Not only will a bad hire put a significant dent in your company cash-flow, it can impact on team morale, waste man hours and damage the reputation of the senior staff responsible.
But, with the right measures in place, you can ride the turbulence of recruitment in the aviation industry and significantly reduce the risk of a bad hire, bringing continuity to your recruitment processes.
What constitutes a ‘bad hire’?
Minimal time spent in role
The less time a person spends in a role, the greater the loss of investment in interviewing, hiring and training become in proportion.
Failure to add value to the company
A new hire should energise your team and improve the overall performance of your business. If they can’t perform their primary duties in a competent and efficient manner, they become a bad hire.
Lack of proper certification
Vetting candidates can take weeks, especially in the aviation industry. So, if they leave it until after the interview to inform you that they don’t possess the right qualification, licence or performance record, then you’ll end up out of pocket.
How much does a bad hire cost?
Aviation companies reduce their employment overheads as they increase in size, so there’s no single set figure. However, even larger companies will be left severely short-changed by the cost of a bad hire.
Initial capital investment
Capital investment for a new employee goes far beyond their salary. Costs soon stack up when you start considering other factors, such as:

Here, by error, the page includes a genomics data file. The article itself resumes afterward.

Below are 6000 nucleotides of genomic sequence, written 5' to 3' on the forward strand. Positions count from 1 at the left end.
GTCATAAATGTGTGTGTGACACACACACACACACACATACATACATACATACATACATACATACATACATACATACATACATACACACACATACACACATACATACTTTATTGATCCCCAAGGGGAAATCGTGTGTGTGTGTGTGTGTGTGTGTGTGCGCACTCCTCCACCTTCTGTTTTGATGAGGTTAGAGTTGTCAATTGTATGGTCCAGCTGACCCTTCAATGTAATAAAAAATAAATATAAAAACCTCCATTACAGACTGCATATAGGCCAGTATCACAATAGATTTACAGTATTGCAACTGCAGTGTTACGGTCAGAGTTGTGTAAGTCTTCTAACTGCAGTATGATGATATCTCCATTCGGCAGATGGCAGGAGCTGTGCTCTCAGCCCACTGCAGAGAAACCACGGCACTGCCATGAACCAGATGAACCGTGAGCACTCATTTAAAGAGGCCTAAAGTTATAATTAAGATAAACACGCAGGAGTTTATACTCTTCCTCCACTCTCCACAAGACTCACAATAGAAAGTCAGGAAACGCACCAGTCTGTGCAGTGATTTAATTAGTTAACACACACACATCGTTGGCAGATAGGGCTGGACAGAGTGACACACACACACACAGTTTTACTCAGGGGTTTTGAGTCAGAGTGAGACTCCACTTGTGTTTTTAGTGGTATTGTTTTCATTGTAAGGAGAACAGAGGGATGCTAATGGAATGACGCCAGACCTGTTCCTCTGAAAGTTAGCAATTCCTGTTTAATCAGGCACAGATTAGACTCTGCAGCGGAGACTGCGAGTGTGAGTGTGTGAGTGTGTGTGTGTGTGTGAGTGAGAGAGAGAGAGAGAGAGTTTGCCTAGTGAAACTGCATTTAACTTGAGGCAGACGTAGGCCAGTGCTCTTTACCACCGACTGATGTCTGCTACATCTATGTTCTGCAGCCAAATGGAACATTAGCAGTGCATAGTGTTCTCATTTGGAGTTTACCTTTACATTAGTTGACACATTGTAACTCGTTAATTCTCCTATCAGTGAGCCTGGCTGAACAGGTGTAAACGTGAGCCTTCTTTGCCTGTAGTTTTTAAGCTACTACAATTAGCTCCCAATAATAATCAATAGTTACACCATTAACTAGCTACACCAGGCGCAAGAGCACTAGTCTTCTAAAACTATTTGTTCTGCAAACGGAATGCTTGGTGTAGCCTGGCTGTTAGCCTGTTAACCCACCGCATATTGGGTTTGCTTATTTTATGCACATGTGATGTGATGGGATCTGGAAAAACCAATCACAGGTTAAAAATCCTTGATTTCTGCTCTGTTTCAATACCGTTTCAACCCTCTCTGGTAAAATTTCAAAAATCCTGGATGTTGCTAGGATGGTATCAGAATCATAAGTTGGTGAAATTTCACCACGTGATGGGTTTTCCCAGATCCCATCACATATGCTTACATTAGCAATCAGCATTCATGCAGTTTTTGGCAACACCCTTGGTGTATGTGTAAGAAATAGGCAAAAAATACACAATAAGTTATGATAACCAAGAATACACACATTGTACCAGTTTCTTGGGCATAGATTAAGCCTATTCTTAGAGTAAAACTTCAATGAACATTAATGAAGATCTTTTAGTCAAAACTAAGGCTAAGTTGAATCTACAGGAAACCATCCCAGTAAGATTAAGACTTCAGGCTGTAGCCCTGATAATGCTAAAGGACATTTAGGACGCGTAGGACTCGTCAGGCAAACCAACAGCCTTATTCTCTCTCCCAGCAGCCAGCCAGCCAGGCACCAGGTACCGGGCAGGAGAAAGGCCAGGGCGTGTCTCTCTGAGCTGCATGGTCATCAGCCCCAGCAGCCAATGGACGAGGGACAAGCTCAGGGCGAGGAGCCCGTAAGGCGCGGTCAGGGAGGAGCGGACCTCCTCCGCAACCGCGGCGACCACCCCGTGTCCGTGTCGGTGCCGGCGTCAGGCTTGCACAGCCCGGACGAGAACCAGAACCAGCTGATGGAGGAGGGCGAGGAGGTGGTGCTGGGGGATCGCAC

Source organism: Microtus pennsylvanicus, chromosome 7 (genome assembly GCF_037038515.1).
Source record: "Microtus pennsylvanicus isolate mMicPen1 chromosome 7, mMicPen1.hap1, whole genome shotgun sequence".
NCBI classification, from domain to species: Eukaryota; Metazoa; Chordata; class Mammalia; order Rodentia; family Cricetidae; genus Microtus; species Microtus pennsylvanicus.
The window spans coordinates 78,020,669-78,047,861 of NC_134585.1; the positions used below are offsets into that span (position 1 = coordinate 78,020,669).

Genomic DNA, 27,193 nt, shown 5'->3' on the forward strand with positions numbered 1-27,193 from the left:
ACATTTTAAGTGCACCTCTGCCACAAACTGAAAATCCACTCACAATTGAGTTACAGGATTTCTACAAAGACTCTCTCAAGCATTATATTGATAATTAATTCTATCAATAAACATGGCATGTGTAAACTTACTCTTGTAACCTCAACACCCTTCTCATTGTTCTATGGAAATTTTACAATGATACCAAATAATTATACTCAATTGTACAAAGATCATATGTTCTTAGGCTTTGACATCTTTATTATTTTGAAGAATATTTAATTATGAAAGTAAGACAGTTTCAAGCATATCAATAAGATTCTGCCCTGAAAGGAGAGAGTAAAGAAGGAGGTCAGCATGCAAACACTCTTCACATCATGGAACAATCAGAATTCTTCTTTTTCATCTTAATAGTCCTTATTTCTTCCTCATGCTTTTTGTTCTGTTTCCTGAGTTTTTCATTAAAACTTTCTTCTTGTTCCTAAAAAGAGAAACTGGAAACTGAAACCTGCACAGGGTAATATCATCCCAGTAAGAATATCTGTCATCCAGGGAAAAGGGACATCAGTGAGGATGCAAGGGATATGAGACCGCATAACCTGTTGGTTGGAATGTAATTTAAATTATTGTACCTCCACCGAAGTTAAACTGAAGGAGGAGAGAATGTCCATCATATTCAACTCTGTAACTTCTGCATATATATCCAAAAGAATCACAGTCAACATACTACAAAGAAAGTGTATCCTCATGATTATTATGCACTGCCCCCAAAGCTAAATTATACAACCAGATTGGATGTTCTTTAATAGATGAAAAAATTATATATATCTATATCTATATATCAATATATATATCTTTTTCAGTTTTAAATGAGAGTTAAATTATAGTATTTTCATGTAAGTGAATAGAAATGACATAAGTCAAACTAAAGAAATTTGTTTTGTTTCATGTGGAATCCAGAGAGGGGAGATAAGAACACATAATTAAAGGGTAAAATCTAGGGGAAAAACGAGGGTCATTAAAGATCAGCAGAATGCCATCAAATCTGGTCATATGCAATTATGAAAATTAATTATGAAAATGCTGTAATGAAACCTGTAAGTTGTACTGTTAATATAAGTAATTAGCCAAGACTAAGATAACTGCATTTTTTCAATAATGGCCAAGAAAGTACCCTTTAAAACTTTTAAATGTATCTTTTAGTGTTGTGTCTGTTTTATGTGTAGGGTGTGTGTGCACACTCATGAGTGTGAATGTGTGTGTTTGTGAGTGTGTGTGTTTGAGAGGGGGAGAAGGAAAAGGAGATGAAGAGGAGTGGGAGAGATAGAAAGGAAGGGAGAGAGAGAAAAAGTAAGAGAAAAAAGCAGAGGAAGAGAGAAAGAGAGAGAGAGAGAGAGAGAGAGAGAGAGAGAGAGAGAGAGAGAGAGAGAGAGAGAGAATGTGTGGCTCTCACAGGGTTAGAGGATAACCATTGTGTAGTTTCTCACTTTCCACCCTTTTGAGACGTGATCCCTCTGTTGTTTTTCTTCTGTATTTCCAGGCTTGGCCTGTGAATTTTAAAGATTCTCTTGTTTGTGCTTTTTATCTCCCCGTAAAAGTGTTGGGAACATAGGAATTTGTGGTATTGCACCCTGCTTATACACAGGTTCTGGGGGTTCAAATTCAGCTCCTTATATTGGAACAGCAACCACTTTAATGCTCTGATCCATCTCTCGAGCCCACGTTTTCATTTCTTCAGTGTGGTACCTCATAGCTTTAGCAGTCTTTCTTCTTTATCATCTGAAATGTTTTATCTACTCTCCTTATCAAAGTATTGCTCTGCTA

- Job advert creation and promotion
- Hiring a recruiter
- Time taken up by multiple rounds of interviews
- Vetting and background checks
- Employer’s National Insurance
- Pension contributions
According to the CIPD, recruitment costs at a company of any size account for £4,000 – £10,000 of investiture alone, depending on the seniority of the role.
Recruitment expert Bradford Smart estimates the true cost of a bad hire to be anywhere from 4 to 15 times the employee’s annual salary, depending on their position within the company.
How can you avoid the cost of a bad hire?
Recruit when the market is right
If you work in an industry that is affected by seasonal transition or unforeseeable events, such as the aviation industry, your recruitment process should begin when candidate demand is at its lowest.
Proactive candidate management
Before you commit to a recruitment drive, work out your intended RoI so that you can assess performance later on. If there are immediate question marks over the value of a new employee, it’s better to take action as quickly as possible.
Partner with a recruitment agency
Most aviation-related companies can’t afford the 128 hours it takes on average to secure a new employee, even with dedicated in-house recruitment staff.
A proactive aviation recruitment and resourcing agency allows you to be consistently scouring the market for the top candidates in the industry, and prevent you from having to make a last-minute decision if a vacancy suddenly opens up. Plus, if you require a high volume of staff for a transitionary arrangement or seasonal need, an agency solution is scalable to ensure there is no loss in candidate quality.
Your recruitment strategy is one of your company’s most important assets. Find out how AeroProfessional could save your company the cost of a bad hire.